Vegan chocolate cookies (2 ways)
Vegan chocolate cookies (2 ways)
These vegan chocolate cookies came to me last night! I just finished a photoshoot, tidied up and started to relax after a day’s worth of work when an idea for these cookies sparked up in the superior temporal gyrus of my brain (sorry, I have been listening to a lot of podcasts about neurology lately) and I had to give them a go. It sort of worked, apart from two minor tweaks. Then I started trying out other variations and I obviously had to try every single cookie as it came out of the oven, didn’t I? It’s that beautiful chocolate and hazelnut aroma that fills your house when you bake these that makes you have three cookies just before bed!! 😉 Argh…
These cookies are a cross between my vegan brookies (have you tried these yet?) and an almond brittle I made for my ginger cheesecake pots. They have crispy edges and are slightly chewy on the inside, super easy to put together (5 ingredients, can you believe that?) and take about 25 minutes to make in total (baking time included). I gave mine a good sprinkling of salt (which is totally optional, BTW – in fact, below are some other suggestions on jazzing them up a little) as I looooove the dark chocolate and salt combo! There is this one chocolate with a hint of salt here, in the UK, that I am totally addicted to and I cannot stop buying it, no matter how much I try to distract myself when I’m passing by.
I had planned to release a different recipe today, but I fell in love with these cookies so much that I had to share them with you immediately. In my usual fashion, I could not decide which version to share as, even though I am a hazelnut and chocolate kind of girl, I knew that the quinoa ones had something going for them too (they are crispy all over BTW – not chewy). I asked you to weigh in on my dilemma on Instagram and Facebook and even though the hazelnuts won, below are both versions for you. The quinoa one is handy if you cannot have nuts or cannot be bothered with a food processor. See, I am chronically indecisive…!!!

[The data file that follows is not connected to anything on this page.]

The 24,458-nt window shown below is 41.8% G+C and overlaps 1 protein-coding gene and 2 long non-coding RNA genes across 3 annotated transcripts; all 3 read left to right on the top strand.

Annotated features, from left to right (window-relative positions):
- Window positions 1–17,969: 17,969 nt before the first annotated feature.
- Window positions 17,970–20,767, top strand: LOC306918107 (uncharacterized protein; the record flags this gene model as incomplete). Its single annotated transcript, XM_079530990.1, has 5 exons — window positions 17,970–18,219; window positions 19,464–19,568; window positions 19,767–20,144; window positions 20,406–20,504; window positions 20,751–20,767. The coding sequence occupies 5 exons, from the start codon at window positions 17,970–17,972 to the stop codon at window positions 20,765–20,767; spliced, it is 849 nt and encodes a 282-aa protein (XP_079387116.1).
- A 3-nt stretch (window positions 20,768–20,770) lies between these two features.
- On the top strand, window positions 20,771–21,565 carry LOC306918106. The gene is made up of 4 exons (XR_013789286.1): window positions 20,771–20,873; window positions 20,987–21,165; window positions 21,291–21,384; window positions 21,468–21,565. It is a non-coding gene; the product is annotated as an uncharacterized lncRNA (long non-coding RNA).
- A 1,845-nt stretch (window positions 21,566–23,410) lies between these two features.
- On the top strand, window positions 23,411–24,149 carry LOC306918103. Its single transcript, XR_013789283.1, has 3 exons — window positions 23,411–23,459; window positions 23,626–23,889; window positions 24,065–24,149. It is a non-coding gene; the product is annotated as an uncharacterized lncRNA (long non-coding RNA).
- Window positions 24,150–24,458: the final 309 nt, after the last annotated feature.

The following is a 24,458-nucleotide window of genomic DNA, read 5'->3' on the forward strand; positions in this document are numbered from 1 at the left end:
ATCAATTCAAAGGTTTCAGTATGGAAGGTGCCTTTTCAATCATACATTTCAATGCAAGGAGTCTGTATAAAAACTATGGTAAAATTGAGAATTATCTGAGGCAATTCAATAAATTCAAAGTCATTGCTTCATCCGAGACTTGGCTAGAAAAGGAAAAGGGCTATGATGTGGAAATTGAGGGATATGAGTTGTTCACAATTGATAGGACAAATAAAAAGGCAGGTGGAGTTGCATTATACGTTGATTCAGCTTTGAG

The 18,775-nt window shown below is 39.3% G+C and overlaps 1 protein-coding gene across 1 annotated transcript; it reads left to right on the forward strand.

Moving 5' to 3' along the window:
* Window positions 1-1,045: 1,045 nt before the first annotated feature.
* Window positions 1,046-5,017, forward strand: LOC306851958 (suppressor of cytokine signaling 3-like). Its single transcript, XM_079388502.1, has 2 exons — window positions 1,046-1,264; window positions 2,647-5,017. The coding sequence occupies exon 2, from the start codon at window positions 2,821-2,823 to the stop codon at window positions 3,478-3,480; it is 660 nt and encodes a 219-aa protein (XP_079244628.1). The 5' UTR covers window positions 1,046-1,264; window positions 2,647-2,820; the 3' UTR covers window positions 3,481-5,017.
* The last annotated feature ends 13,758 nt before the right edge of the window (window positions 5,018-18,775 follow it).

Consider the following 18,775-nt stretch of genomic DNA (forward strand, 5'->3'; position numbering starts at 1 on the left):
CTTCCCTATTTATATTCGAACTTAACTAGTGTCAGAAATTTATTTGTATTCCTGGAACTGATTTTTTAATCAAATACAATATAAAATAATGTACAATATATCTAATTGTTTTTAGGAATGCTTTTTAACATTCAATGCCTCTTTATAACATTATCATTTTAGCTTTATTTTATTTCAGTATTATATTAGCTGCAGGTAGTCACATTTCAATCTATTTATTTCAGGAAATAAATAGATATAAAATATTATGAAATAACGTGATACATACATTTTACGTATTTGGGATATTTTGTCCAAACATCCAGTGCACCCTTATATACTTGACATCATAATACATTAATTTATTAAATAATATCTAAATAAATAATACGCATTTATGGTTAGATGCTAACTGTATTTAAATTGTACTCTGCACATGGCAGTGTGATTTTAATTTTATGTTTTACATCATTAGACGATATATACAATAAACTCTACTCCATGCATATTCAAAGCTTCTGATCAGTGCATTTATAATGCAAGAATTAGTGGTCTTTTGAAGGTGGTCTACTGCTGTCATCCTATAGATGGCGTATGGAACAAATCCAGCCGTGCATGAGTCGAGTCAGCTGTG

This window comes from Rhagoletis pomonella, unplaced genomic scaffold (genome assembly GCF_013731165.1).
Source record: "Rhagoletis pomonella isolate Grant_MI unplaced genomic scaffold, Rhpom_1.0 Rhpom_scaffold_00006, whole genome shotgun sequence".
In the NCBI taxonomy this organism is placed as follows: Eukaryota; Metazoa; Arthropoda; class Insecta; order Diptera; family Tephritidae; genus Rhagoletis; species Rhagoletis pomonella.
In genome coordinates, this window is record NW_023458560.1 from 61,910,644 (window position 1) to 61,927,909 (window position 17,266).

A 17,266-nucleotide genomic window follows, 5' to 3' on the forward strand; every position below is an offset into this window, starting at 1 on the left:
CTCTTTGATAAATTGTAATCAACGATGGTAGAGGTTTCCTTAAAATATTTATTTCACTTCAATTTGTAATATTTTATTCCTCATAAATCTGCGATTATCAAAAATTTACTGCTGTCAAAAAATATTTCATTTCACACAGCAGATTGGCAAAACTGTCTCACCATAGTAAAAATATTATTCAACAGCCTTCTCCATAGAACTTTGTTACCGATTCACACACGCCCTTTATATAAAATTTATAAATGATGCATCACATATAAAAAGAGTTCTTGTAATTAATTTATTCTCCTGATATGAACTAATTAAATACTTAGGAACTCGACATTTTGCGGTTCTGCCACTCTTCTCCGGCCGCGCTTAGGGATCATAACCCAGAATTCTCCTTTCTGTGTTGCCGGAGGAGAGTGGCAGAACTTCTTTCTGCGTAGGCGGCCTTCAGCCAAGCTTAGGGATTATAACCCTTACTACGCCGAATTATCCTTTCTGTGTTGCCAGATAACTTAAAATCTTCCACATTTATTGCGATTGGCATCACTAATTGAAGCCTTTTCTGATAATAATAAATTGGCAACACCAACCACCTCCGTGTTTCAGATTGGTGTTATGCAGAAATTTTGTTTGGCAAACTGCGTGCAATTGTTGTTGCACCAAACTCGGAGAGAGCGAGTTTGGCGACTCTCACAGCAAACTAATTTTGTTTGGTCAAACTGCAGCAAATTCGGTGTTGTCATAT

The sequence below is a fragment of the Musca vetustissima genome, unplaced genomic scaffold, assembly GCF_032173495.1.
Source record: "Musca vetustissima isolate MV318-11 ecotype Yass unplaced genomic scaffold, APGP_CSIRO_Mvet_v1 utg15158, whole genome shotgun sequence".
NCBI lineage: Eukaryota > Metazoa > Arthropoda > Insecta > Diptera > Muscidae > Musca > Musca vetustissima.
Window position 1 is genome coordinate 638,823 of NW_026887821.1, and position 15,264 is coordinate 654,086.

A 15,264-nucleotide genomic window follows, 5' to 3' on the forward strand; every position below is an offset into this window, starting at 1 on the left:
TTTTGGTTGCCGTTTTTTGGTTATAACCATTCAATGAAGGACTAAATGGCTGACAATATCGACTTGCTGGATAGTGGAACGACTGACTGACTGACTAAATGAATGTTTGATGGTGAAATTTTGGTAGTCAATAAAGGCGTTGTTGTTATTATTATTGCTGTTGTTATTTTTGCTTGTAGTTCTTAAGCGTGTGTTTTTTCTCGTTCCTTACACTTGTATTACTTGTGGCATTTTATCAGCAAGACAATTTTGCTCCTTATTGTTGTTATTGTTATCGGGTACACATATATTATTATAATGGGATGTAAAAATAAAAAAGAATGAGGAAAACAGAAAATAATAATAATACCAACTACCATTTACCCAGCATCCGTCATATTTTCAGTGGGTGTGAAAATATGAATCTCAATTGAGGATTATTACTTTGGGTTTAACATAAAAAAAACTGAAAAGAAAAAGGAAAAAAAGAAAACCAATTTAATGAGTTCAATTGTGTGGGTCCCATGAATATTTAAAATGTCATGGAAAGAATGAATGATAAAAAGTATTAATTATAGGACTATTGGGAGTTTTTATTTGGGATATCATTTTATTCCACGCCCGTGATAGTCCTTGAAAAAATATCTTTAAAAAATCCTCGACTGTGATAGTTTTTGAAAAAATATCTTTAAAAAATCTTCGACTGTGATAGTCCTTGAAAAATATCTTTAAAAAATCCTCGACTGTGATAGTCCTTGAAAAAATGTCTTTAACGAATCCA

And as an aside, what is wrong with me? The minute I decide that I should probably stop making desserts, as I’m training for a 10 km race and I would like to lose a few pounds before summer, my head is suddenly awash with cookie and cake ideas – I have two recipes finalised, ready to shoot next week!! And my neighbour is on a diet too so I cannot even con him into taking some off my hands. Seriously! Do you guys have any savoury (but not deep-fried) food that you would like me to attempt to veganise? I cannot promise anything, but I will certainly give it a red hot go. Let me know in the comments, maybe that will motivate me to stop dreaming of all things chocolate 😛 .
- 120 g / 1 cup raw hazelnuts* OR 180 g / 1 cup raw quinoa
- ½ tsp baking powder
- a generous pinch of salt
- 25 g / ¼ cup raw cacao powder
- approx. 80 ml / 1/3 cup maple syrup**
- coarse sea salt
- zest of one orange
- ¼ tsp powdered ginger, adjust to taste
- 1/8 tsp cayenne pepper powder, adjust to taste
- If making the hazelnut version, grind the hazelnuts up in a food processor until you get a coarse but fairly uniform grind. Be careful not to over process.
- If making the quinoa version, toast the raw quinoa in a dry pan until golden, making sure you stir it the entire time as it’s easy to burn. Allow it to cool down completely.